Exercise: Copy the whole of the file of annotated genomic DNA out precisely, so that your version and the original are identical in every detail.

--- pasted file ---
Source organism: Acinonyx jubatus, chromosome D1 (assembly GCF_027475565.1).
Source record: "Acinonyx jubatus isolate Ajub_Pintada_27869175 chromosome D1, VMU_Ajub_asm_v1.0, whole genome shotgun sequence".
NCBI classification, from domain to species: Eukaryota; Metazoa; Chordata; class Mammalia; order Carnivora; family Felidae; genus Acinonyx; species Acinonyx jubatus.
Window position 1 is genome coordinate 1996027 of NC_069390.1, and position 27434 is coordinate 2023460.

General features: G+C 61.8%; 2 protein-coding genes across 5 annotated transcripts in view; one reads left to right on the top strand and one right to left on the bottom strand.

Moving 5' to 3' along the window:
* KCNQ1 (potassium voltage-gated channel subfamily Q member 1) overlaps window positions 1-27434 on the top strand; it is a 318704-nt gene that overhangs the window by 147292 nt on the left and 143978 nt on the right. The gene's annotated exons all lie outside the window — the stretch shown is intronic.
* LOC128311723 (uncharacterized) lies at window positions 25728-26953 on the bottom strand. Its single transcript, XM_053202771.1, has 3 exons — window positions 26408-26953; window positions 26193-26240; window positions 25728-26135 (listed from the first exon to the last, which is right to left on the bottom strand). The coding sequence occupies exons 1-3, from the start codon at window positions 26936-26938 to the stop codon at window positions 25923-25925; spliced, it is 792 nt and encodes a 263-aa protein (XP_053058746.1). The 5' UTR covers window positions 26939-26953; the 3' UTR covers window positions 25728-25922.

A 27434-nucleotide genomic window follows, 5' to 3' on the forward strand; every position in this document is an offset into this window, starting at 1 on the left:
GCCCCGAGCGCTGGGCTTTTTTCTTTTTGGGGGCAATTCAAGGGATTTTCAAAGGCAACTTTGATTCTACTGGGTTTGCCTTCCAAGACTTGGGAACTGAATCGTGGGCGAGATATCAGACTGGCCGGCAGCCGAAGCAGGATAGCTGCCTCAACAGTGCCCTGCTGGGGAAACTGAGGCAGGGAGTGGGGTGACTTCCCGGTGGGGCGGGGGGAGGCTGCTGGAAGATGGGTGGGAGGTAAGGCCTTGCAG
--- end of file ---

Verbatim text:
Source organism: Acinonyx jubatus, chromosome D1 (assembly GCF_027475565.1).
Source record: "Acinonyx jubatus isolate Ajub_Pintada_27869175 chromosome D1, VMU_Ajub_asm_v1.0, whole genome shotgun sequence".
NCBI classification, from domain to species: Eukaryota; Metazoa; Chordata; class Mammalia; order Carnivora; family Felidae; genus Acinonyx; species Acinonyx jubatus.
Window position 1 is genome coordinate 1996027 of NC_069390.1, and position 27434 is coordinate 2023460.

General features: G+C 61.8%; 2 protein-coding genes across 5 annotated transcripts in view; one reads left to right on the top strand and one right to left on the bottom strand.

Moving 5' to 3' along the window:
* KCNQ1 (potassium voltage-gated channel subfamily Q member 1) overlaps window positions 1-27434 on the top strand; it is a 318704-nt gene that overhangs the window by 147292 nt on the left and 143978 nt on the right. The gene's annotated exons all lie outside the window — the stretch shown is intronic.
* LOC128311723 (uncharacterized) lies at window positions 25728-26953 on the bottom strand. Its single transcript, XM_053202771.1, has 3 exons — window positions 26408-26953; window positions 26193-26240; window positions 25728-26135 (listed from the first exon to the last, which is right to left on the bottom strand). The coding sequence occupies exons 1-3, from the start codon at window positions 26936-26938 to the stop codon at window positions 25923-25925; spliced, it is 792 nt and encodes a 263-aa protein (XP_053058746.1). The 5' UTR covers window positions 26939-26953; the 3' UTR covers window positions 25728-25922.

A 27434-nucleotide genomic window follows, 5' to 3' on the forward strand; every position in this document is an offset into this window, starting at 1 on the left:
GCCCCGAGCGCTGGGCTTTTTTCTTTTTGGGGGCAATTCAAGGGATTTTCAAAGGCAACTTTGATTCTACTGGGTTTGCCTTCCAAGACTTGGGAACTGAATCGTGGGCGAGATATCAGACTGGCCGGCAGCCGAAGCAGGATAGCTGCCTCAACAGTGCCCTGCTGGGGAAACTGAGGCAGGGAGTGGGGTGACTTCCCGGTGGGGCGGGGGGAGGCTGCTGGAAGATGGGTGGGAGGTAAGGCCTTGCAG